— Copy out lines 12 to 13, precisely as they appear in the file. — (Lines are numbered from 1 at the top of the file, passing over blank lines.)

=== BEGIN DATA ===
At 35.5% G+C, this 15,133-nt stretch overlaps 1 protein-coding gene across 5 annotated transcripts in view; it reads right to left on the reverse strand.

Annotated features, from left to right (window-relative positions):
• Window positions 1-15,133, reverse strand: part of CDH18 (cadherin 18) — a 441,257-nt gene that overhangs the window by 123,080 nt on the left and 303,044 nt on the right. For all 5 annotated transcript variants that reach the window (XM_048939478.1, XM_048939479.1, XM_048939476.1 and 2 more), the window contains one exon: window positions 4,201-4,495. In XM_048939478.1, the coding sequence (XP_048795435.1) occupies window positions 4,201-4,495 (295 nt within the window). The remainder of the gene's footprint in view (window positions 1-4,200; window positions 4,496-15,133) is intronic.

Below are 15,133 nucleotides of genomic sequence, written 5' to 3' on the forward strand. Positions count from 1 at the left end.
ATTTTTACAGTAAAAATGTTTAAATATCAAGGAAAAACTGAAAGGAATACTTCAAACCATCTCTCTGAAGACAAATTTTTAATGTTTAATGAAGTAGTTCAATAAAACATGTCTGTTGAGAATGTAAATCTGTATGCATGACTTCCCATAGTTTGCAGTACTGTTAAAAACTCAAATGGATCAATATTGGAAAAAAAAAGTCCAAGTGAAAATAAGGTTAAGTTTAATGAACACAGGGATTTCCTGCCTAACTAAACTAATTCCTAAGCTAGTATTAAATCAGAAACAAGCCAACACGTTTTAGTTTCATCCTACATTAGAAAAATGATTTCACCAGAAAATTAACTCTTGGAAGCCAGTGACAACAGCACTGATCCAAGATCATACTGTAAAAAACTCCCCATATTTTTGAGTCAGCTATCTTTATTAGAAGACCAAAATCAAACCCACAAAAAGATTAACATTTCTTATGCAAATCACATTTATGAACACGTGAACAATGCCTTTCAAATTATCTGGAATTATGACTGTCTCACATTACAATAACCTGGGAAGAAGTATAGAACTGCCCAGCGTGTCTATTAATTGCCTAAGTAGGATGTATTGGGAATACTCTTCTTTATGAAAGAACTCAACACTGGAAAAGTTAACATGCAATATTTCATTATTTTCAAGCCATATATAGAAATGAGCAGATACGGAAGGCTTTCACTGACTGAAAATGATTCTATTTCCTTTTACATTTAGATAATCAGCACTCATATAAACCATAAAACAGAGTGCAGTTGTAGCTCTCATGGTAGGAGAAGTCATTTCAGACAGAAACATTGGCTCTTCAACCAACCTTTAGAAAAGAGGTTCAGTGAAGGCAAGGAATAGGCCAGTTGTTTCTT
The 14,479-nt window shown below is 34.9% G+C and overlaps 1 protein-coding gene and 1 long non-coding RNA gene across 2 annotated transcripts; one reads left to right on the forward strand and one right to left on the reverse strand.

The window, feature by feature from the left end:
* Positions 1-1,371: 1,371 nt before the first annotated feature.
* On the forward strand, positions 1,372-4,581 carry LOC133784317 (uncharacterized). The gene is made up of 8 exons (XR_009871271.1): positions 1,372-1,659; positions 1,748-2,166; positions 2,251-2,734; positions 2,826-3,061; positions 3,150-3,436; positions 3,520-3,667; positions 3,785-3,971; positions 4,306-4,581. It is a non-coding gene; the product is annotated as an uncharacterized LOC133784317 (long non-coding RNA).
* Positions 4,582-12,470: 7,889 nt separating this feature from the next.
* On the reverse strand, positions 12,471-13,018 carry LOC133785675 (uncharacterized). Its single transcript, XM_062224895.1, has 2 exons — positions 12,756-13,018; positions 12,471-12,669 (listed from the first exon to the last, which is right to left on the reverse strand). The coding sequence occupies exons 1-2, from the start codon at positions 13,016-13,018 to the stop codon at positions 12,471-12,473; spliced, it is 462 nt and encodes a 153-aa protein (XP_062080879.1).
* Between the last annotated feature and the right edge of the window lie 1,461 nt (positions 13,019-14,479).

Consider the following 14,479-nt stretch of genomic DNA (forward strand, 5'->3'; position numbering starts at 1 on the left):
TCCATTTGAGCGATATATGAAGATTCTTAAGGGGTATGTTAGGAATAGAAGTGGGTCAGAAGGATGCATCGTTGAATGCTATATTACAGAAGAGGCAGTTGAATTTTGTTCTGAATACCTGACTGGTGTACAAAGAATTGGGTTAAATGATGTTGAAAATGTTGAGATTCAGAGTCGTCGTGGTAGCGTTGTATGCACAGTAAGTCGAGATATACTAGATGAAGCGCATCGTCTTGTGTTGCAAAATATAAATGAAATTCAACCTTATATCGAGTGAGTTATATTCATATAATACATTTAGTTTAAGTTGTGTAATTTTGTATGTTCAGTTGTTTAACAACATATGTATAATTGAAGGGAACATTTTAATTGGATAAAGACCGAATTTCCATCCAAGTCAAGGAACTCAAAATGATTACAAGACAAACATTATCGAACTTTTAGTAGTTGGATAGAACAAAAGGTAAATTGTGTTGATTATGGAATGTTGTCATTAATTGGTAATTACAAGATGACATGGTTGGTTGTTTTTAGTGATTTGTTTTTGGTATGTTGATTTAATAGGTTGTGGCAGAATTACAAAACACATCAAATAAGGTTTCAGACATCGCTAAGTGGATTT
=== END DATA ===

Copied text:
* Between the last annotated feature and the right edge of the window lie 1,461 nt (positions 13,019-14,479).

Consider the following 14,479-nt stretch of genomic DNA (forward strand, 5'->3'; position numbering starts at 1 on the left):